The Tenants, a polyamorous throuple were looking for a place to rent. The Tenants approached the Agent to help them find a property that was suitable for their needs and also accepted pets.
In June 2020, the Agent was instructed by the Landlord to market the property to let for a monthly rent of £700. The Landlord informed the Agent he would not accept tenants with pets. The Tenants requested a viewing and the Agent arranged a viewing the following day. On the same day, the Tenants enquired if pets could be permitted. The Agent asked the Landlord who responded that he would allow pets if the rent was increased to £750 a month and the Tenants accepted the proposal.
All seemed well and the viewing went ahead with the result being that the Tenants wanted to rent the property. The Tenants contacted the negotiator to say they would like to rent the property. This led to a conversation between the negotiator and the Agent as to whether the Tenants would be able to let the property, since under the House in Multiple Occupation (HMO) rules it was only possible for the property to be let to a single household, or to a maximum of two unrelated sharers.
Following some guidance from the local council the Agent explained that the council would not accept that the Tenants were a single household and that the property could therefore not be lawfully let to them. The Agent also said that the Landlord had had a change of heart about allowing pets and suggested that the Tenants consider another property which had the requisite HMO license and would accept pets.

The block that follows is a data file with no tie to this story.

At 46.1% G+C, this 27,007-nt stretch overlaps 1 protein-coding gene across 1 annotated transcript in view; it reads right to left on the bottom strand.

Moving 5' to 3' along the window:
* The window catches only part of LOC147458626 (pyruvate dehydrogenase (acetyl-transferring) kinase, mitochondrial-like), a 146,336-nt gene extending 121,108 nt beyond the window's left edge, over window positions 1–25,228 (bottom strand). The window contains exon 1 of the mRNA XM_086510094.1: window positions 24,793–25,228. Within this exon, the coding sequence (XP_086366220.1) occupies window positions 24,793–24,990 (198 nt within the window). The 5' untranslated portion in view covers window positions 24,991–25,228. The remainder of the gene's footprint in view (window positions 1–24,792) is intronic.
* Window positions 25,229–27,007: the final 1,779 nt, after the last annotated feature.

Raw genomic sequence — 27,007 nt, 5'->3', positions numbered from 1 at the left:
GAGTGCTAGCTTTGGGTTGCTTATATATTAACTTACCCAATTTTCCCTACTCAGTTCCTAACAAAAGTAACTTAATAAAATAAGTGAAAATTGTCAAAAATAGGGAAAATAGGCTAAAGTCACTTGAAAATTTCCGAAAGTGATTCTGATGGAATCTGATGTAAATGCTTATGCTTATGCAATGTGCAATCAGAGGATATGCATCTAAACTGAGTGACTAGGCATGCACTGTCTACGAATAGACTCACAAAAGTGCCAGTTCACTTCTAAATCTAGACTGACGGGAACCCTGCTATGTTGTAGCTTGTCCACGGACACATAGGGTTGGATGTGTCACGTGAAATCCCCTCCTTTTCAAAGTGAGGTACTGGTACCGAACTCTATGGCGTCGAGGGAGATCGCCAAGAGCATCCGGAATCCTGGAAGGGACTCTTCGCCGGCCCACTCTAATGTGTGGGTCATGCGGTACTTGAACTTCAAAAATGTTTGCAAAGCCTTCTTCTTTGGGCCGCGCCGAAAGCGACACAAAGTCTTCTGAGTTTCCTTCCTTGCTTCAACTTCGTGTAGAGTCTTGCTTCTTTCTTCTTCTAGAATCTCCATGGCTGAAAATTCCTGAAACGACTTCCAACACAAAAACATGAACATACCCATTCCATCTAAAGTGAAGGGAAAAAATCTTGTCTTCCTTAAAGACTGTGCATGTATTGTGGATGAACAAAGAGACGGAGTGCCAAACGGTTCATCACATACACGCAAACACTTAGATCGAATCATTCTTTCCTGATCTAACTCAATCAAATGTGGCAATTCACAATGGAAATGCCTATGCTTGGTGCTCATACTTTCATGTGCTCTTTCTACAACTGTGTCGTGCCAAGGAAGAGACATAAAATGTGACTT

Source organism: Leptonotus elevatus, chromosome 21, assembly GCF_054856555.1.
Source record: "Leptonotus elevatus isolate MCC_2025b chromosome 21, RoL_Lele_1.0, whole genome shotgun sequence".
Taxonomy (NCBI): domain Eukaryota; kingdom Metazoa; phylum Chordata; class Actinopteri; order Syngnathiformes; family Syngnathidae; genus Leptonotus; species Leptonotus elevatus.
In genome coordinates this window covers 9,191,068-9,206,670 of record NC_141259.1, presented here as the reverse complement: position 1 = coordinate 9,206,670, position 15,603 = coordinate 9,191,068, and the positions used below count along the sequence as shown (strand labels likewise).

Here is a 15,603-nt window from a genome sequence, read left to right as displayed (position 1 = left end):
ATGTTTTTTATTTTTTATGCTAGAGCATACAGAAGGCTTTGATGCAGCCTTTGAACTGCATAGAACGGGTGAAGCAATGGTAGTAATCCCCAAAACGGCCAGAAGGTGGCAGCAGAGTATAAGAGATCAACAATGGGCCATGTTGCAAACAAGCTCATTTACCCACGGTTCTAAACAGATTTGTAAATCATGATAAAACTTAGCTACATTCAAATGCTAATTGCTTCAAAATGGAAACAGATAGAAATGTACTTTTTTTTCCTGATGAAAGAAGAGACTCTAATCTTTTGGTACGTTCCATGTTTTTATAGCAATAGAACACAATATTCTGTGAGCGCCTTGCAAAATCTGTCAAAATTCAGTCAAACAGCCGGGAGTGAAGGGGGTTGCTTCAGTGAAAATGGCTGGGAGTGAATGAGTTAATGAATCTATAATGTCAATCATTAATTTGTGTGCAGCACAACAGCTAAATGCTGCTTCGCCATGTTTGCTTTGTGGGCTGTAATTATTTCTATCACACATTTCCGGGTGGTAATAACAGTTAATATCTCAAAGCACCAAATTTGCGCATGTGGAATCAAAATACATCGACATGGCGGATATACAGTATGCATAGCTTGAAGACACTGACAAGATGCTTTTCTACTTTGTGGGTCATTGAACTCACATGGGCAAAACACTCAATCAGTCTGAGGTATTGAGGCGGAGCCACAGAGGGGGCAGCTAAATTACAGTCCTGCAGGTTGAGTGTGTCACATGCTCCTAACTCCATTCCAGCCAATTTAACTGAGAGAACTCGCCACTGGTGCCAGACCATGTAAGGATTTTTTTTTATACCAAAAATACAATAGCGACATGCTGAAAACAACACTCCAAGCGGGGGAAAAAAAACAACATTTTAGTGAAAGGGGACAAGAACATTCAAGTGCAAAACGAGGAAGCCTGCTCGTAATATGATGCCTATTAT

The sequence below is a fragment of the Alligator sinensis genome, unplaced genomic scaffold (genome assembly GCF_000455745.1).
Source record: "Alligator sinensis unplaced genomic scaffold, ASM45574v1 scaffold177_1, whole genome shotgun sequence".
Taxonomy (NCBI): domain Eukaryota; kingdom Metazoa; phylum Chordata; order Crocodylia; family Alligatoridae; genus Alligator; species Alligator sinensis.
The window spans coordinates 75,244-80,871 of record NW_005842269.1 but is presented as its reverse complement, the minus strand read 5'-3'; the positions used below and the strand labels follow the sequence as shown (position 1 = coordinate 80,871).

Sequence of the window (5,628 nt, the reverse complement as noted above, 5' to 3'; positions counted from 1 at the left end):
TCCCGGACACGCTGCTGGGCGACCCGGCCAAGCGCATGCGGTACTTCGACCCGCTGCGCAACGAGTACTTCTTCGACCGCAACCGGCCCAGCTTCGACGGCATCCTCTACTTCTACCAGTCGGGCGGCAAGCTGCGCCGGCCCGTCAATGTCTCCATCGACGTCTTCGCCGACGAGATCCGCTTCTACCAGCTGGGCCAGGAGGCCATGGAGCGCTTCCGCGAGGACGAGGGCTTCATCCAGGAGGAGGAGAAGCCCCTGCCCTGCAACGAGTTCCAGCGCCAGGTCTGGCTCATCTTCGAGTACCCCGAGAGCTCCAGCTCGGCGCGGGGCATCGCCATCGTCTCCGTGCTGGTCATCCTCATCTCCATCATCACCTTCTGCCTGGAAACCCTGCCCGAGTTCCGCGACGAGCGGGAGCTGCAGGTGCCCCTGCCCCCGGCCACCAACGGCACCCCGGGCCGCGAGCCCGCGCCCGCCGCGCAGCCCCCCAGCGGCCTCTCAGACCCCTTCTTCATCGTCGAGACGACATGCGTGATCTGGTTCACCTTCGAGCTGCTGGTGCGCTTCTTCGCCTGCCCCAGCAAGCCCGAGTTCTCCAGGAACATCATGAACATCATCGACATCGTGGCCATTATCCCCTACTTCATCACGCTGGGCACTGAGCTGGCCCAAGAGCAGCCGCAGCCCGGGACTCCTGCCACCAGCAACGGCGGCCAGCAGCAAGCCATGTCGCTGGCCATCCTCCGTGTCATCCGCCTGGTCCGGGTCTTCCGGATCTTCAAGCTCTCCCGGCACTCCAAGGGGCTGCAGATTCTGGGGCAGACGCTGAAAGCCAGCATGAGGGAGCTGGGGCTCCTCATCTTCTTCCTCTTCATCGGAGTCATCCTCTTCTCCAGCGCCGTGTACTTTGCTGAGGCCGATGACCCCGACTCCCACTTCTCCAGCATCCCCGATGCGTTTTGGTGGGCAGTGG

These events led to the Tenants making a complaint against the Agent stating that the Agent had been unprofessional and that they were dissatisfied with the advice regarding the HMO rules and referred the complaint to TPO for review.
In considering the issues raised, the obligations under the TPO Lettings Code were:
- To provide a service to both landlords and tenants consistent with fairness, integrity and best practice (1d),
- To keep clear and full written records of their relationships with both parties for at least 6 years and produce them when required (1h).
- To treat all those involved in the proposed letting fairly and with courtesy (2a).
- To assess consumer requirements (2e).